April said...

You are right, that is the perfect kind of irony that needs a good laugh! Too fun!

Don't feel bad, I had never heard of that book before either!

Brad Bergum said...

I think that's the book my wife (a San Francisco native -- not a farm girl by any stretch ... yet) has been reading and keeps talking to me about. The way she describes it, it might actually be quite interesting. She seems to have pulled a basic understanding of some of the consequences of government farm policies (as with all government policies, they are generally riddled with the problems of unintended negative consequences) and the economic implications of the corn industry from it, and she seems to sound relatively informed as she repeats it to me, so the book might be interesting. It's about fifty down on the my reading list right now, I guess.

Great site, Erin. I'd like to link to it from the Winifred site, if you don't mind.

Andrea said...

I haven't read it and if it makes you feel any better I have never heard of it. I bet my sisters have read it, they are all worried about that hyfroctose (sp?) corn stuff, but ya know, life ain't life unless you are livin right? :) Maybe that is why I have not heard of that book, let me know how it is!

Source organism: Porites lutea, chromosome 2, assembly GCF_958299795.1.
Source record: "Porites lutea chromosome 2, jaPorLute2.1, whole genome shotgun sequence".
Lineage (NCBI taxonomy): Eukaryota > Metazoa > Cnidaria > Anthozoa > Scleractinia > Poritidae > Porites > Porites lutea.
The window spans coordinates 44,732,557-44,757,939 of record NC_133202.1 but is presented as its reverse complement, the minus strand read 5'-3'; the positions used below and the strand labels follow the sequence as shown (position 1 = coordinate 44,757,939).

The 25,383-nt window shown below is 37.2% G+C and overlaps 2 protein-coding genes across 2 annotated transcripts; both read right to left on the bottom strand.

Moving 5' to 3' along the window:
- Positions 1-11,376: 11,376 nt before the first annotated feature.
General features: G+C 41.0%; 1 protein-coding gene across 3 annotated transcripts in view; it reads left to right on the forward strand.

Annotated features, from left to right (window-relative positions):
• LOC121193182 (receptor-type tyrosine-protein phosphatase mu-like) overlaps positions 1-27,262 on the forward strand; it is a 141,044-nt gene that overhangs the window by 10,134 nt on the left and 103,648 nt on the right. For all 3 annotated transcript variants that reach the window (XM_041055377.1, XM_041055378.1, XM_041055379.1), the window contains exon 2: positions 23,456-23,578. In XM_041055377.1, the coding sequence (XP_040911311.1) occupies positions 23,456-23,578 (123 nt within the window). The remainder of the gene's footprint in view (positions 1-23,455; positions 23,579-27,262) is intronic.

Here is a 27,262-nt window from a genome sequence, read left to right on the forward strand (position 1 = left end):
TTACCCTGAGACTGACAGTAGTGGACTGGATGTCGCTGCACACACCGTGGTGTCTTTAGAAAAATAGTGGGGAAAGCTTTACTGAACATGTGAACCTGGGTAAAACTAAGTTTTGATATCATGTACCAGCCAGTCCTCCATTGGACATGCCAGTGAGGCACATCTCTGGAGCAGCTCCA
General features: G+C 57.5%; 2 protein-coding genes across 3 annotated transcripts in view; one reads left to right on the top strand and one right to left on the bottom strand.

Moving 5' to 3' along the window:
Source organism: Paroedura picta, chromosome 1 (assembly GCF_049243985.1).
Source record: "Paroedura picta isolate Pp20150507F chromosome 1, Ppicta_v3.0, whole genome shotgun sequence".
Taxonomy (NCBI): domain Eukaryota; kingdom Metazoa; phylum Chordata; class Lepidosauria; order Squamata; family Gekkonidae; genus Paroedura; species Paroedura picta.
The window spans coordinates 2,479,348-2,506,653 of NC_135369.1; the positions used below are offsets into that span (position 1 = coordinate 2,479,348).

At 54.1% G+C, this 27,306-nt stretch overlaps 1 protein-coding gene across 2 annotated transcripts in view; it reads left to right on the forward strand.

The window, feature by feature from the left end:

Beth from the Funny Farm said...

I've never heard of the author or the book. Don't feel bad!

Jen said...

I'm headed to the library the next time I'm in town. I read "Fast Food Nation" by Eric Schlosser and watched "Super Size Me" by Morgan Spurlock and even though we still frequent fast food chains *Mike's favorite is BK* these are always in the back of my mind.

We farm organically with corn, soybeans, small grains & alfalfa being our main incomes and usually our corn going food grade I HATE the fact that high fructose corn syrup is in EVERYTHING! It's not a necessary nutrient, it's not even a nutrient, it's a cheap alternative to sugar but our bodies are smart and know it didn't get real sugar so the body still craves the real stuff. I agree I think it contributes to the rate of obesity and Type II diabetes in this country. I'm going to get off my soapbox now but I am definitely going to check out this book.

MrsBurns said...

Just found you today via Amy's comments. I'll be checking back on you....your writing is worthwhile!

I liked Pollan's book. We also farm, but on a small scale and with a steep learning curve. I learned a lot from the first section, enjoyed reading the Salatin section, and totally blew thru the last section where Pollan shows what a city boy he is while hunting/foraging for a meal. Not much to learn there.

But all that stuff about corn was quite enlightening, and while I was already avoiding High Fructose Corn Syrup, I go to greater lengths now than before.

DayPhoto said...

I will be interested in your comments, since some of us who read your blog are farmers, and some of us do raise corn (not sweet corn), and we do eat meat, and we do cook from the garden....Well I would be very interested in an essay on your thoughts about this very popular book.


Linda Gay

Jessica said...

So have you started it yet?